And here we have the next article for you. This time we have an informative article written on Harriet Tubman for you.
This woman should be known to all of you, but that’s no reason for us to not include her on our timeline. Tubman played a very important role as abolitionist in her time. Born into slavery, she witnessed social injustices on a daily basis. But she also noticed that it was possible to stand up and fight against the oppression she experienced. She is known for helping many other enslaved people to fight for their freedom while being a part of the Underground Railroad. With this she plays an important part in the history of America and the fight against the brutal system this land was built upon. To recognize her important role, Harriet Tubamn was debated to be on the $20 bill in 2016, but the Trump administration opposed the idea, it may be picked up by the Biden administration again.
Please read more about the life of Harriet Tubman, where she did way more than free people from slavery, to get to know one of the important people in the history of black Americans in the full article here.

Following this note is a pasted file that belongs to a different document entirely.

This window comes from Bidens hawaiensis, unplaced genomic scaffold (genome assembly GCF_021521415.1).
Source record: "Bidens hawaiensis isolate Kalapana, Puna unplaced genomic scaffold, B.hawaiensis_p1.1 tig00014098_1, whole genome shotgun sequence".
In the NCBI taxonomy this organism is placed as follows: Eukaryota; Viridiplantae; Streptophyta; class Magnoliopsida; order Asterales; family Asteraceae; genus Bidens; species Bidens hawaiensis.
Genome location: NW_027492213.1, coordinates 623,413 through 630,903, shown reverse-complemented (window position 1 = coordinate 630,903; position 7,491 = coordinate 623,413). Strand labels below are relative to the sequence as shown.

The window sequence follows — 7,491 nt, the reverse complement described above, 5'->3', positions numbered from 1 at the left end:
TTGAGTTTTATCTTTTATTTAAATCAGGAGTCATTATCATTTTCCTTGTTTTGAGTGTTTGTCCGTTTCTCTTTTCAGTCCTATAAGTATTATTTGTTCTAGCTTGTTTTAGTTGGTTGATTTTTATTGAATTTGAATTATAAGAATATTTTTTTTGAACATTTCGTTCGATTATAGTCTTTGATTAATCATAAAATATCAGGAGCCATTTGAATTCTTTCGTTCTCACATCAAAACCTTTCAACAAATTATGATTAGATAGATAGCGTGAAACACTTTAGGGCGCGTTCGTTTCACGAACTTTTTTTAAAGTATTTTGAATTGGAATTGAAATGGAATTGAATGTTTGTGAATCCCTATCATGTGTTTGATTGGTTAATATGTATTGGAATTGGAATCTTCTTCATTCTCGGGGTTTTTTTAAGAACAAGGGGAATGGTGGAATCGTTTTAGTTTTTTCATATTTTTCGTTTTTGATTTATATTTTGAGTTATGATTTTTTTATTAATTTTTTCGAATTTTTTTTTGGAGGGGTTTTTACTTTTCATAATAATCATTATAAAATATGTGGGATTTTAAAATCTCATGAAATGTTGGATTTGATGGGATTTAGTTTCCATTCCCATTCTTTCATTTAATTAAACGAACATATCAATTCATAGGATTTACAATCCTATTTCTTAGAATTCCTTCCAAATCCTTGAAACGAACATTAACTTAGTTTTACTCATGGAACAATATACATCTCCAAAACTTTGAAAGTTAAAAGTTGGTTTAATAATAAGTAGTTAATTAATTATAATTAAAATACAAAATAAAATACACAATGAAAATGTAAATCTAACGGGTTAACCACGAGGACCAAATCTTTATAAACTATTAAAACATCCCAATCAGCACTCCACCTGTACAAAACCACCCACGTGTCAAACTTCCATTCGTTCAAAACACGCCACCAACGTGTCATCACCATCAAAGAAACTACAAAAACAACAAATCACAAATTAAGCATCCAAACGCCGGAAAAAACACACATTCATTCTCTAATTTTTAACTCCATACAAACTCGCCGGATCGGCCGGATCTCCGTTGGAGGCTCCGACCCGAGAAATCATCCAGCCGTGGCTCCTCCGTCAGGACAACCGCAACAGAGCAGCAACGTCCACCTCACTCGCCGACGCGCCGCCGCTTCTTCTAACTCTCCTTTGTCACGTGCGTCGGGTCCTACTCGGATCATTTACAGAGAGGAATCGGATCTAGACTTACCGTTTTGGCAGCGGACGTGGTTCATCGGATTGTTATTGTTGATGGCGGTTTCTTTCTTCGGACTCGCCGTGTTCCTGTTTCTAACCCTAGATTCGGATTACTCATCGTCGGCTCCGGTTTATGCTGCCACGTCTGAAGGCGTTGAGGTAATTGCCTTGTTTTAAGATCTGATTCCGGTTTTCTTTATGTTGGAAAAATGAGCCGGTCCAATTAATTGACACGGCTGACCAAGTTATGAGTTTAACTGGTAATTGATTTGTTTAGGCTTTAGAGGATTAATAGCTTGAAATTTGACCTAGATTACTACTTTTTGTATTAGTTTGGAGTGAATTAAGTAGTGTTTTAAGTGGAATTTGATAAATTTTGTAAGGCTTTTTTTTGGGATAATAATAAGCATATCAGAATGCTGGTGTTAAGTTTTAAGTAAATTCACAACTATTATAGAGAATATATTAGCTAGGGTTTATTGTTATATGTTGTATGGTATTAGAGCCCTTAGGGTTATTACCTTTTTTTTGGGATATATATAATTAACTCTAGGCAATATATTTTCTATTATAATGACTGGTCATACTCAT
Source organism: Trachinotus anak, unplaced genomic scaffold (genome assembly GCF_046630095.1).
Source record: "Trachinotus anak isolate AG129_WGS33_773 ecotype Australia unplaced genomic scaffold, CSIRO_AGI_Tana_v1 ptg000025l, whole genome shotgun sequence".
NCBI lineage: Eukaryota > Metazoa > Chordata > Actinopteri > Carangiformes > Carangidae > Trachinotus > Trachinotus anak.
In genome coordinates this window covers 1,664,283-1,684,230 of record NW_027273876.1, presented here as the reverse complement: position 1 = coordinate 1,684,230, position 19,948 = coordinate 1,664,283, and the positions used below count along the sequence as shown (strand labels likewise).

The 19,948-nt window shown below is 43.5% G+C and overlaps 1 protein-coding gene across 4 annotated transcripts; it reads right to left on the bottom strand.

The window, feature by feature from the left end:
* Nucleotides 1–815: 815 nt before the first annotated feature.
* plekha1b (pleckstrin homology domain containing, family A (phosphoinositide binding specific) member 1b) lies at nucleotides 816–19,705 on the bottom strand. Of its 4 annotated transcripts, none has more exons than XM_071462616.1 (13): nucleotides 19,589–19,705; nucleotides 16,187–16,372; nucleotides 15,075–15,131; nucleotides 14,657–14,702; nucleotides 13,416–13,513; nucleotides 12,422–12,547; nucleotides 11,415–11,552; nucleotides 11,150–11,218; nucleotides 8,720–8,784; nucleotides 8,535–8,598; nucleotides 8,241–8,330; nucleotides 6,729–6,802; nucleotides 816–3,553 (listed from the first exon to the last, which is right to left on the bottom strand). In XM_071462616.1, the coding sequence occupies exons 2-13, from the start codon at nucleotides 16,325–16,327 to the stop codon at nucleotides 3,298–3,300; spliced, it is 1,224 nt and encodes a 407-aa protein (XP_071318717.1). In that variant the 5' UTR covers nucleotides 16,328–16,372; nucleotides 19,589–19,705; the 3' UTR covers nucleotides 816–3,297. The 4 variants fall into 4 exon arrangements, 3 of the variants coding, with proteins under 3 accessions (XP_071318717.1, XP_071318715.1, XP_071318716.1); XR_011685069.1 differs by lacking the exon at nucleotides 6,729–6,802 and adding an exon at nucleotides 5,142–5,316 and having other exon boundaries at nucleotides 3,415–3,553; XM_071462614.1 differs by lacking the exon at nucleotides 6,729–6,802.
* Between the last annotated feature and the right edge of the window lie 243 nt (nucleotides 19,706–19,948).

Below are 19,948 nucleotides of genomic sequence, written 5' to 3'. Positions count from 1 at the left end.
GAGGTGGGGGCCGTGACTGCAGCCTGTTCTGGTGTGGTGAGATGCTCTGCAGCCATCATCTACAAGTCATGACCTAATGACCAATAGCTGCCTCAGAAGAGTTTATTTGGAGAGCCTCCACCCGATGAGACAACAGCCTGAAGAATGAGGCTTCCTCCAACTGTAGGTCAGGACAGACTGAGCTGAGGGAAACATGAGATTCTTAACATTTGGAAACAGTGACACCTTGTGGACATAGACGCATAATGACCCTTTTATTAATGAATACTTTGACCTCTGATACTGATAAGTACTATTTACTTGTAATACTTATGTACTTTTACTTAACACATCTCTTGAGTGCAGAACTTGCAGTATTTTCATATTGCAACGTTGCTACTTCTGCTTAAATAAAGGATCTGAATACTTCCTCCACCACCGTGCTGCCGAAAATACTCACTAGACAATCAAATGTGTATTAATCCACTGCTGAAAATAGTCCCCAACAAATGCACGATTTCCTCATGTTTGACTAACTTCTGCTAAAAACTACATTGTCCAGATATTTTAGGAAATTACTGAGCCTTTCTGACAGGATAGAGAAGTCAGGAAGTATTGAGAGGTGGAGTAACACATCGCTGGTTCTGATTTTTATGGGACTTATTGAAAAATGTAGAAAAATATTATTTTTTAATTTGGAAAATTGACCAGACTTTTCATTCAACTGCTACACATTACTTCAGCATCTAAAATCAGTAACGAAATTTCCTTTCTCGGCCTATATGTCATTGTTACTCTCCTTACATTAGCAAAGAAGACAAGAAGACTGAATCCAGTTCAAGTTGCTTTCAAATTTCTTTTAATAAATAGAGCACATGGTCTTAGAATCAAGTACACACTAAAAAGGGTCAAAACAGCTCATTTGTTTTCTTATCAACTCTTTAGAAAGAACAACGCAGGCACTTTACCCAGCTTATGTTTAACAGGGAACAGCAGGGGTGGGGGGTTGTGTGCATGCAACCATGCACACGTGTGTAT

Harriet Tubman| * 06-03-1822 | † 10-03-1913 | USA | Abolitionist, Civil Rights Activist
In 2016, an idea was brought to the table of the White House in the United States. The Treasury secretary proposed to have the image of Andrew Jackson on the $20 bill be replaced by an image of Harriet Tubman. The Trump administration opposed this idea and did not act on it. However, with Joe Biden as the new president, the project has been reopened. But who exactly is Harriet Tubman and why do people want her on the $20 dollar bill?
Harriet Tubman was born in 1822 as Araminta Ross. She was a black girl born into slavery, on a plantation in Maryland. Her whole family lived and worked on this plantation, and it was not uncommon for her brothers and sisters to be sold every now and then. When they got sold to another slave owner, Harriet would most likely never see them again. One day, one of her brothers was about to be sold off, but Harriet’s mother protested and demanded he stayed with them. Surprisingly, she succeeded, and Harriet felt inspired to stand up for other enslaved people like her mother did that day.
Like most enslaved people, Harriet’s life on the plantation was not easy. She often got abused, leaving her with serious physical injuries. One time, she got hit on the head with a metal weight, which caused her to have seizures, excruciating headaches and hallucinations. Harriet herself interpreted the latter as visions from God, as she was very religious. Harriet could not read, but was very familiar with the Bible due to having heard passages from other people frequently. Harriet prayed every night for a better life for herself, her family and other enslaved people.